Not to downplay the challenges -- and opportunities -- we are facing here in the U.S., or that many are facing in less developing countries around the world, here are a few thought-provoking points from a recent survey of India published in The Economist magazine. I have not independently verified but have little reason to question them:
Discussing the Indian government's enormous subsidies for fertilizer, gasoline and kerosene, which are intended to keep prices low for consumers: "the more ruinous kerosene subsidy is likely to remain as long as most poor Indians have no access to electricity."
How many is "most"? Six hundred million Indians have no access to "mains electricity", that is, the grid.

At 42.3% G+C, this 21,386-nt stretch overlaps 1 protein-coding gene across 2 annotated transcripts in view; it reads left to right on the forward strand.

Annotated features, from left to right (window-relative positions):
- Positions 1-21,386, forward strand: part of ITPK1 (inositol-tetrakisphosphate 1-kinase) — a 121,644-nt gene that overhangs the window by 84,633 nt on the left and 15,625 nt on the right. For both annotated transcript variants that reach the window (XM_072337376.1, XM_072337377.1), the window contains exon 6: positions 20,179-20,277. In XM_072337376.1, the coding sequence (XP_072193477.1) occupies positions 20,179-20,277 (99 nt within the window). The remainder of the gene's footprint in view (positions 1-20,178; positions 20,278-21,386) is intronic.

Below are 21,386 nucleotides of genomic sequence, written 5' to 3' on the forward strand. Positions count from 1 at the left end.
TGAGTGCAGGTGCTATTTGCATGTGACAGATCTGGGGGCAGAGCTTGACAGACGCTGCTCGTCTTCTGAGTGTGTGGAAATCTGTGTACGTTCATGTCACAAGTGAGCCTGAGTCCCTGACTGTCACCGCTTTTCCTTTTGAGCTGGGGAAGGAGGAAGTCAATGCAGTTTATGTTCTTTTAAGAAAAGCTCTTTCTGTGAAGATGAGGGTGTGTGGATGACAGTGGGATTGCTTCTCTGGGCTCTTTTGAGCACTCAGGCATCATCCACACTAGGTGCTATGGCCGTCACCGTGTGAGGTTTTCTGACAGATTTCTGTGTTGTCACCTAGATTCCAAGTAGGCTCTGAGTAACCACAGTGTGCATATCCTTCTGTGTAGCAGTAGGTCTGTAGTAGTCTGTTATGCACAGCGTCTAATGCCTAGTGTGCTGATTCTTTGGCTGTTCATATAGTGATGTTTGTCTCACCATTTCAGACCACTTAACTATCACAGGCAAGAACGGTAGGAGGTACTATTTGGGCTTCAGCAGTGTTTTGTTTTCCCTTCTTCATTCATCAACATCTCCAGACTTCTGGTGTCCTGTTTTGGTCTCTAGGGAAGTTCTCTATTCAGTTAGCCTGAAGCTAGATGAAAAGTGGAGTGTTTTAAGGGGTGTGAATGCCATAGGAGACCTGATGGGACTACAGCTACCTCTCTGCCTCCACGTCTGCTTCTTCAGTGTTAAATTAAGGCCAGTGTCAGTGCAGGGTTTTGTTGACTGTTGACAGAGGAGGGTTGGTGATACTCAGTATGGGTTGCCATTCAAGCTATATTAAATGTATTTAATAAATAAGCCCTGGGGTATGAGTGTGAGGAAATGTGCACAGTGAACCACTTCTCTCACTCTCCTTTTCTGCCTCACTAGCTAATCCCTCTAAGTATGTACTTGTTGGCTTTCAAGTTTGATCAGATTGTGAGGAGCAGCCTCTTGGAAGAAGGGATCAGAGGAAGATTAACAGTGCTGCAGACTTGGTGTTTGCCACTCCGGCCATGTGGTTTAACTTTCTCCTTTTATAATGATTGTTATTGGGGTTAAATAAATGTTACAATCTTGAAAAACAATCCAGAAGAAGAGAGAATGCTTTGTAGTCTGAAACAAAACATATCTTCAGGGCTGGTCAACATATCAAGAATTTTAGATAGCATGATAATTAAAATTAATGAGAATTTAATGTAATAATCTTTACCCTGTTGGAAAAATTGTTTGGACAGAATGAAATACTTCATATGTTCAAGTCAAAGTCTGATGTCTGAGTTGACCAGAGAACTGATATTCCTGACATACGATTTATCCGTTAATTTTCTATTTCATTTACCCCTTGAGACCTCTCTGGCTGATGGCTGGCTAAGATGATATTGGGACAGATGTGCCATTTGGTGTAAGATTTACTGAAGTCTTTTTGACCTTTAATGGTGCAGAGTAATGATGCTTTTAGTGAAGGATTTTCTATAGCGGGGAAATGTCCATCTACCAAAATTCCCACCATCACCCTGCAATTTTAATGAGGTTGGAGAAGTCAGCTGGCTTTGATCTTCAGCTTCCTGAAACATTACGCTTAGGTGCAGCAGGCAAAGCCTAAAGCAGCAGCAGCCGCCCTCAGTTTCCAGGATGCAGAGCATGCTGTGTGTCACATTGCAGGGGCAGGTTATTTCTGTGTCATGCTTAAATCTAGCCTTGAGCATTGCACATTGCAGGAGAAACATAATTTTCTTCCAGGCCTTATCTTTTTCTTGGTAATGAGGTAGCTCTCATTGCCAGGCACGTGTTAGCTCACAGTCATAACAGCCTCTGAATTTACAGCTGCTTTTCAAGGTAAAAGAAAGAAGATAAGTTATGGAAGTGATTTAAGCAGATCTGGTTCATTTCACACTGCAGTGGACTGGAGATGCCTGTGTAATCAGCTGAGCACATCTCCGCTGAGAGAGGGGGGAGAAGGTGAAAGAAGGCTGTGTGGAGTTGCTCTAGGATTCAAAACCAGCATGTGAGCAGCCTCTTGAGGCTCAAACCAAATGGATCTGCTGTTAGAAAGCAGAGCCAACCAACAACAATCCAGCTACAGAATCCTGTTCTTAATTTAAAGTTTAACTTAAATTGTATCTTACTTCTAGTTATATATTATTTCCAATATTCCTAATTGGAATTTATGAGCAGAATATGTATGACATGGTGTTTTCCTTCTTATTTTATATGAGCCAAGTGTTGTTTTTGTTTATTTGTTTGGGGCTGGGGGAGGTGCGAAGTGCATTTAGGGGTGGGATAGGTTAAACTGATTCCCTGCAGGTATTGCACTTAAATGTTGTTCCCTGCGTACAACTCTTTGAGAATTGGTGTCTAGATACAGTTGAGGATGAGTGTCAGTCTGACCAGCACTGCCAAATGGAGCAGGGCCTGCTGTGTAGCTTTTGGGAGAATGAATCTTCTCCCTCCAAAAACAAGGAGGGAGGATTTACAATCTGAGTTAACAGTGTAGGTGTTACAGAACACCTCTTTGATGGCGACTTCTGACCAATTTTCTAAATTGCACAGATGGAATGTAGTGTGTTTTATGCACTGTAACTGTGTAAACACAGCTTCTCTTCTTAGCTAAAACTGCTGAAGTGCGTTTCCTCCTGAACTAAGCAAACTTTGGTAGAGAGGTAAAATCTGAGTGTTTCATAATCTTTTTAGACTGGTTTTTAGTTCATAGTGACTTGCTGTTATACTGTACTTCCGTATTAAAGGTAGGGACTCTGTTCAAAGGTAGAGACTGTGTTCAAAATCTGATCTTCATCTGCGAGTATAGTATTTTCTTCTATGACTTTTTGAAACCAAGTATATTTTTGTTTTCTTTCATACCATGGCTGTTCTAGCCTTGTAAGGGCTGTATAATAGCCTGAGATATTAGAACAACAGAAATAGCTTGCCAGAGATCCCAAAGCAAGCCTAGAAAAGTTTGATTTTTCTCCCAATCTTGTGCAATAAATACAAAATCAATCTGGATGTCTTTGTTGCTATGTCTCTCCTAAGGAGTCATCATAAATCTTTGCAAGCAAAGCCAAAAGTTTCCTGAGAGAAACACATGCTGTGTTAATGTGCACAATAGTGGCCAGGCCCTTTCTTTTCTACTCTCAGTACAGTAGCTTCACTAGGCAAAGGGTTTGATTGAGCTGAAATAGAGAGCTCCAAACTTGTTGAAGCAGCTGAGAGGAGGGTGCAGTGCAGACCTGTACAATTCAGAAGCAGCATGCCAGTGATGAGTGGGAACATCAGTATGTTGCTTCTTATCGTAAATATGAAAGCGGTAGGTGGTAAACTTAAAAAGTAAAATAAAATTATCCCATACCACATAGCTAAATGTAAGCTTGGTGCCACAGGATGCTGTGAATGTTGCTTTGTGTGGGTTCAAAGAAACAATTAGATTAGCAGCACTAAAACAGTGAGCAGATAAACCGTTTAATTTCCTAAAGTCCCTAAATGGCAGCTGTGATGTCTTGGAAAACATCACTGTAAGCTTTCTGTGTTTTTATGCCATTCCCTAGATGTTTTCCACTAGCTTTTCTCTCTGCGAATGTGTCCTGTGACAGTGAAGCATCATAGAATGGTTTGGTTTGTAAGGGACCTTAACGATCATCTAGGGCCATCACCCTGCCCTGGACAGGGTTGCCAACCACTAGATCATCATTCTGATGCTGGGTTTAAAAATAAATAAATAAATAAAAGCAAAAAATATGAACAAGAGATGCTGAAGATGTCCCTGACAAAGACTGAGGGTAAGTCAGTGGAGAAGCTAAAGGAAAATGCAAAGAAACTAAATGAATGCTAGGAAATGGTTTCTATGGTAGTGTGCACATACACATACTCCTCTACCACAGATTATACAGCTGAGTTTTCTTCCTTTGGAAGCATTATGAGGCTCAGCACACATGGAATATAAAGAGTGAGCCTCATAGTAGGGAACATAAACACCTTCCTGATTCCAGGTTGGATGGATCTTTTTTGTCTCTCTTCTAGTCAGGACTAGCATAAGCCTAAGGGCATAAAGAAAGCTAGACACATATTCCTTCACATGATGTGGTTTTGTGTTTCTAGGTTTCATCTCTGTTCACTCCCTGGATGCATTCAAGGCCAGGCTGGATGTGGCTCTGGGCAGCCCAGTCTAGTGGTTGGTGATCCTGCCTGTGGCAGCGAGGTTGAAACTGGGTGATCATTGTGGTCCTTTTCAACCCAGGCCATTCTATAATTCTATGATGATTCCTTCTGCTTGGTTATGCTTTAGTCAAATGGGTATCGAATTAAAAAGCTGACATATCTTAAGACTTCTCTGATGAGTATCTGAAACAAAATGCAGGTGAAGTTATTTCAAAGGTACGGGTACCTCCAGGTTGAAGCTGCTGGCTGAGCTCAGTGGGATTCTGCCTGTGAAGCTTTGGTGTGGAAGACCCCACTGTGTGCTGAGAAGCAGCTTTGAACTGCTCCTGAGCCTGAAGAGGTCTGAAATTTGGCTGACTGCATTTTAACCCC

Even then, in 2007, "peak demand [for electricity] outstripped supply by almost 15%."
When power is cut-off India's powerful computer services firms "switch on their generators, but factories shut down."
The World Bank estimates "9 percent of potential industrial output in India is lost to power cuts."
"Thirty-five percent" of the power that is generated "is stolen."
You can access the whole survey on the world's largest democracy here.
01-05-2009 3:01 PM